Okay, I’m surprised that it took me so long to review this movie considering I reviewed the Kirk Cameron Left Behind one a while ago. I don’t know why it took me so long to get around to doing this, but I will tell you that this film is bad, so bad. And since I love doing good reviews of bad movies, I should have jumped on this one.
Since I did this on my last review, I won’t bother mentioned that they are based on books written by Jerry B. Jenkins and Tim LaHaye. I remember watching the original 2000 movie and wondering why I didn’t see their names on the credits. I found out later that the authors were upset at the original version of this film, thinking it would have a much bigger budget. As a result, they went out of their way to make certain that there names were not there. For this Nicolas Cage version, their names are there, and they should not be.
This film is very unfaithful to the books, but it has the initial concept of the first book right. That is, the Rapture takes place. Like the first film, both the Christian people and the kids vanish in an event that I still don’t really believe in. In fact, when the Rapture takes place, it happens to the brother of Chloe Steele (Cassi Thomson) who vanishes in a hug, with his clothes being…do I need to say it? Even though this is the film’s most dramatic moments, it is so flippin’ funny. You can see this film’s first problem, especially in a scene in the shopping mall where kid’s clothes are falling from the next level. Why?
But who cares about that, this film has Nicolas Cage, and who doesn’t like him? Cage plays Rayford Steele, who isn’t the main character in the book, but it feels like this adaptation was made so he could be. In fact, the main character of the book, Buck Williams (Chad Michael Murray) is reduced to a side role.
Rayford is piloting an airplane when he realizes that people are disappeared. From here, the film ceases to be Left Behind like it should be and becomes Airplane III: The Rapture. Only Airplane I and Airplane II were funny because they were trying to be, but Left Behind is funny because it is supposed to be taken so, so seriously. I mean, it’s about the end of the world, but don’t worry, because the Antichrist doesn’t even show up. Instead, Nicolas Cage has to somehow land a plane full of people.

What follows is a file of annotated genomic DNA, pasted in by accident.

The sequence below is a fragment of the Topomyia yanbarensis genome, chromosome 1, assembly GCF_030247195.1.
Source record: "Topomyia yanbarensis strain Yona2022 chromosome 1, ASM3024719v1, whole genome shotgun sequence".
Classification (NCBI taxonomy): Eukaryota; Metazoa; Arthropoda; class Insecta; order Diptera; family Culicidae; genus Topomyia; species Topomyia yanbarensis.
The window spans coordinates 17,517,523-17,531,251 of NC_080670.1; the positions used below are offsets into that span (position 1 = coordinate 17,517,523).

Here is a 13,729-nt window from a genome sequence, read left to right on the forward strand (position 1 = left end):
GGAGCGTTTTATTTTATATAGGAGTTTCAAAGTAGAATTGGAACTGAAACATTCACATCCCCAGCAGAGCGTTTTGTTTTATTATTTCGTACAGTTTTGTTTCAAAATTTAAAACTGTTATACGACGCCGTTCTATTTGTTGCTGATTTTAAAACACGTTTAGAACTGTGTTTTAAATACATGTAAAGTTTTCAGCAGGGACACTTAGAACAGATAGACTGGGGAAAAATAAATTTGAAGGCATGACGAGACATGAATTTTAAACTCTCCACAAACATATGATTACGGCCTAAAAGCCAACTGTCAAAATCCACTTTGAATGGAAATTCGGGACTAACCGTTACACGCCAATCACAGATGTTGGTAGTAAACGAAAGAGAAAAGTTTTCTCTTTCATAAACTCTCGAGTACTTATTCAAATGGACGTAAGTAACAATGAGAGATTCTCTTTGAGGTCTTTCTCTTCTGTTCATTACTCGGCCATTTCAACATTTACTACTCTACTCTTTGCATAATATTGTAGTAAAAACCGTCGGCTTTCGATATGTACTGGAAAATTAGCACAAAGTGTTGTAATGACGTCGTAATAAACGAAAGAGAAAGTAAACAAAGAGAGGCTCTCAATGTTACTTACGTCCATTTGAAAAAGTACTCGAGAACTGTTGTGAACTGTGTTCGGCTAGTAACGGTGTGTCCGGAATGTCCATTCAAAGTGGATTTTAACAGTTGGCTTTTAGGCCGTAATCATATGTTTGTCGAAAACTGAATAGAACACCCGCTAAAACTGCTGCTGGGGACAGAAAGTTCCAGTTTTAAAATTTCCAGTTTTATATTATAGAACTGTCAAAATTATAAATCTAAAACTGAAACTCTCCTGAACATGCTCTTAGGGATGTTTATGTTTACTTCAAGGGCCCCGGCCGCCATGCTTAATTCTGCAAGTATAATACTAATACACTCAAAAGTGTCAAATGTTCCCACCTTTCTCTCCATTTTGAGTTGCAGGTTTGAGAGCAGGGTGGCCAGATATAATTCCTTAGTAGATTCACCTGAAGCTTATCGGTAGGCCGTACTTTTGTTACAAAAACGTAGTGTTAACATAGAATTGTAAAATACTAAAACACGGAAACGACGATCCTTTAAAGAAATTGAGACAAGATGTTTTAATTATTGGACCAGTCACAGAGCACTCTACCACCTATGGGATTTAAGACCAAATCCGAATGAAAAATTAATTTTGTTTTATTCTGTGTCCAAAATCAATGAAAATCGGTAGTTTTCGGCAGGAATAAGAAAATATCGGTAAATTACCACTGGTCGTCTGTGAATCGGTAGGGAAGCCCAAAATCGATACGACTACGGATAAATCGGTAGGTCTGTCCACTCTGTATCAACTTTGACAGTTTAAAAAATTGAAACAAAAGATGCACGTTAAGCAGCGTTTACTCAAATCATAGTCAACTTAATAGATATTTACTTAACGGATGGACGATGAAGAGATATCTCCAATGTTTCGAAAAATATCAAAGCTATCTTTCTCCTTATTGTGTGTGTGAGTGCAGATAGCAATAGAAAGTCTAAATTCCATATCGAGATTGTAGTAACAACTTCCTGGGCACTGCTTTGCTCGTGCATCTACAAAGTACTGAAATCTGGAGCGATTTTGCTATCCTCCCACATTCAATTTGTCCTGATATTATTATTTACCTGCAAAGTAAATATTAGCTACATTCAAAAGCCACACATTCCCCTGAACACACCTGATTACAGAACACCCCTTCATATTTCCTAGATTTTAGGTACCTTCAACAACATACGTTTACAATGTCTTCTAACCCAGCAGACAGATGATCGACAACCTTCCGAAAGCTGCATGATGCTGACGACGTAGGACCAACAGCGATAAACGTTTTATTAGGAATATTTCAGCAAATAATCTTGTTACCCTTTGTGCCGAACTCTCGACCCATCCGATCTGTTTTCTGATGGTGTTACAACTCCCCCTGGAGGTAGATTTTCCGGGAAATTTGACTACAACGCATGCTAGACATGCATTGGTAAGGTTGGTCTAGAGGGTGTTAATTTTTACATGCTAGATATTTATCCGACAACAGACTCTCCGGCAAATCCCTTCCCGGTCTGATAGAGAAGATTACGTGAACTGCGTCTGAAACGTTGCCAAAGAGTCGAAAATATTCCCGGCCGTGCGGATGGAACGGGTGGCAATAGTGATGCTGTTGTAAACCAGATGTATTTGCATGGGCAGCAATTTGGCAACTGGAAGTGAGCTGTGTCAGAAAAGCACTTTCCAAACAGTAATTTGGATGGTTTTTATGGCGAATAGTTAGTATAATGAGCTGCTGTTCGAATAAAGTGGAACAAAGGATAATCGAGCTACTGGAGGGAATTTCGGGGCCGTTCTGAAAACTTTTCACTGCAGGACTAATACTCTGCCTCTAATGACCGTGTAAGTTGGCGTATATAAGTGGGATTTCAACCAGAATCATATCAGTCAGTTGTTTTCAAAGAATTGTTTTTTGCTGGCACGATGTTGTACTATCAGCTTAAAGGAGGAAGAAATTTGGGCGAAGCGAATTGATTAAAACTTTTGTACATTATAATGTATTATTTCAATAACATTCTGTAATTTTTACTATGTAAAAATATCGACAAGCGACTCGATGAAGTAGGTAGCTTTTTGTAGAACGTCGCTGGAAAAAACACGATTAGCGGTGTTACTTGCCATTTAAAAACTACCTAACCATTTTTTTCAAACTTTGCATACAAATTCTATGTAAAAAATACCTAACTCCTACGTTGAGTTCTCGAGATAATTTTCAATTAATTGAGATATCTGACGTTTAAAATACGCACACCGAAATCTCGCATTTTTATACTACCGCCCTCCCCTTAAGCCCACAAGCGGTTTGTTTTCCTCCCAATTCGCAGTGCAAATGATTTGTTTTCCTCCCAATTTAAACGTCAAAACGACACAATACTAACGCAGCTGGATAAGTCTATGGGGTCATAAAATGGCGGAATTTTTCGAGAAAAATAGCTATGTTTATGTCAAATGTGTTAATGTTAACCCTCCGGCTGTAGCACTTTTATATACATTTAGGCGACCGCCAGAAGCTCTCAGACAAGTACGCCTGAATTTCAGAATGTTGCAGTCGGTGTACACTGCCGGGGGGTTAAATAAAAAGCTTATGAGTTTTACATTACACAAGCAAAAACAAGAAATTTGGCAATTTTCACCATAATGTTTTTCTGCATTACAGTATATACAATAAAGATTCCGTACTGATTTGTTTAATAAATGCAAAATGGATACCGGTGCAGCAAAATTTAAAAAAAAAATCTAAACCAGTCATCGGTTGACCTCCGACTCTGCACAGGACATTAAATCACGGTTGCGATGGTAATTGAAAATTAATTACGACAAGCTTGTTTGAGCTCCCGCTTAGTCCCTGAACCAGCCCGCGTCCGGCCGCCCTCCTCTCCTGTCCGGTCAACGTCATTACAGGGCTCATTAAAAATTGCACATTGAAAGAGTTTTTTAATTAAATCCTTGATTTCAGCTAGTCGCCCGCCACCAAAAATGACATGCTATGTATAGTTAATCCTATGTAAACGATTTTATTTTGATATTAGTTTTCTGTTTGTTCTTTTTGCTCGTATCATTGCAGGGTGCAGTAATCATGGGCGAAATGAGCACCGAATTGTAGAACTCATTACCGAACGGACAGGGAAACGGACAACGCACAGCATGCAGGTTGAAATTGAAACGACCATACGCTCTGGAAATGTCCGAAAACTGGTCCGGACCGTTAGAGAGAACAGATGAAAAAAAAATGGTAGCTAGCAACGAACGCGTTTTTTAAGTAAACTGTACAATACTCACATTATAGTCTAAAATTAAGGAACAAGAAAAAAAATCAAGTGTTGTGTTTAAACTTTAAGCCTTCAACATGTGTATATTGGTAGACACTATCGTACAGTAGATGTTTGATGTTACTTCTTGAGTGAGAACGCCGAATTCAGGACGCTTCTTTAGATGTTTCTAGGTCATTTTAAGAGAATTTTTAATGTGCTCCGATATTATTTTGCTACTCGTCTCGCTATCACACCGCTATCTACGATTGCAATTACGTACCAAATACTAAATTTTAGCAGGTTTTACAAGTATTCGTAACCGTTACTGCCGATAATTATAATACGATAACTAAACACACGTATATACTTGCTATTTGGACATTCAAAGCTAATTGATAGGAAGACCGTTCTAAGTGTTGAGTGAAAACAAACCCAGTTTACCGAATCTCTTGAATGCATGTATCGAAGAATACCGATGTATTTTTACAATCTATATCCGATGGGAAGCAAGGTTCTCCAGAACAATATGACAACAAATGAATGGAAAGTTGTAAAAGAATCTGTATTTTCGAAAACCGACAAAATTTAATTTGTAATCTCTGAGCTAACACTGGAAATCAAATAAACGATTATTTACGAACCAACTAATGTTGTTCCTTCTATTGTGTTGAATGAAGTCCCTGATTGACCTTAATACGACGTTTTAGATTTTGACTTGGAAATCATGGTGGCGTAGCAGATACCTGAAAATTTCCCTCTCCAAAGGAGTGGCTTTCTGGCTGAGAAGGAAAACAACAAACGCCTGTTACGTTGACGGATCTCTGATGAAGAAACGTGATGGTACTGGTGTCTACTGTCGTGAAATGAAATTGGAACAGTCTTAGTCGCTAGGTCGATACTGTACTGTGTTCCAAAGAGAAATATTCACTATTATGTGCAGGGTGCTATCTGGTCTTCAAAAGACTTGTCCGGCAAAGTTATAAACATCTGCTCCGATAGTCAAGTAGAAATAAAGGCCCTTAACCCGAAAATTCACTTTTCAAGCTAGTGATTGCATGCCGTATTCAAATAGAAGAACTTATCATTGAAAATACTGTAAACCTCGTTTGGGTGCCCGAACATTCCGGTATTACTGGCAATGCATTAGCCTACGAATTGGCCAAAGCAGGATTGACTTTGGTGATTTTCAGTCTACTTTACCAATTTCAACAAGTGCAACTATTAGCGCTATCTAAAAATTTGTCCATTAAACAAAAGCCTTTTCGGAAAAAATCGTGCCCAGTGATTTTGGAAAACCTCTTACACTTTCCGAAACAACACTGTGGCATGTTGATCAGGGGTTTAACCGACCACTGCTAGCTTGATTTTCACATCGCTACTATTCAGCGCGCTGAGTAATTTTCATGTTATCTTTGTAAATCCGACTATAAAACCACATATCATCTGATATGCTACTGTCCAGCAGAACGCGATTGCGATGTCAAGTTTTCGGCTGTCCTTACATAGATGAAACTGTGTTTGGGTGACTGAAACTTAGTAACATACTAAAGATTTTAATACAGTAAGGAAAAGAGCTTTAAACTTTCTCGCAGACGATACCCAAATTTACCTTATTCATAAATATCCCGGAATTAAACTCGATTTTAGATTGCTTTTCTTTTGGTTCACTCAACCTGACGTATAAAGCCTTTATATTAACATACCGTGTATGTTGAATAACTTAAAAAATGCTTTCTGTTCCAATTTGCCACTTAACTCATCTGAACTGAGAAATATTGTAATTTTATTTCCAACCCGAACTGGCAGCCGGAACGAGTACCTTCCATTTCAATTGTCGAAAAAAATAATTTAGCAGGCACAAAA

This is really what the film is about, and it has been done before, back in the 1970’s. Just like the scene with the falling clothes, some of the complications of this film don’t make any sense. In one scene, Chloe walks home only to have a School Bus almost hit her, and this is like half and hour after the Rapture happens. I could understand if that happened directly after the Rapture, but the time factor is just too long. Also, as Rayford’s plane is flying, it nearly hits another plane. Did everyone get Raptured on this plane? Shouldn’t we have shown that, or did we not want to focus on people who might get killed in an airplane crash because we’re trying to focus on those that won’t get killed in an airplane crash.
There are also scenes where I jokingly guessed how they would end, and they actually did them. For example, in a scene where Rayford is checking his pilot’s clothes for evidence of why he vanished, I said: “what’s he looking for a card that says John 3:16?” I was wrong, because Rayford finds John 3:16 written on this guy’s watch. I am serious as much as I was joking. At least we get to see Rayford Nicolas Cage the hell out of his vanished co-pilot’s wallet.
Well, needless to say, the plane gets landed, which ends this film on a much more positive note that it needs. It was very clear that this film would have had a sequel if it was a hit, but there is no way that Nicolas Cage, who is in everything, would agree to be in more of these films. So as I said in my last Left Behind review, this project was doomed from the start.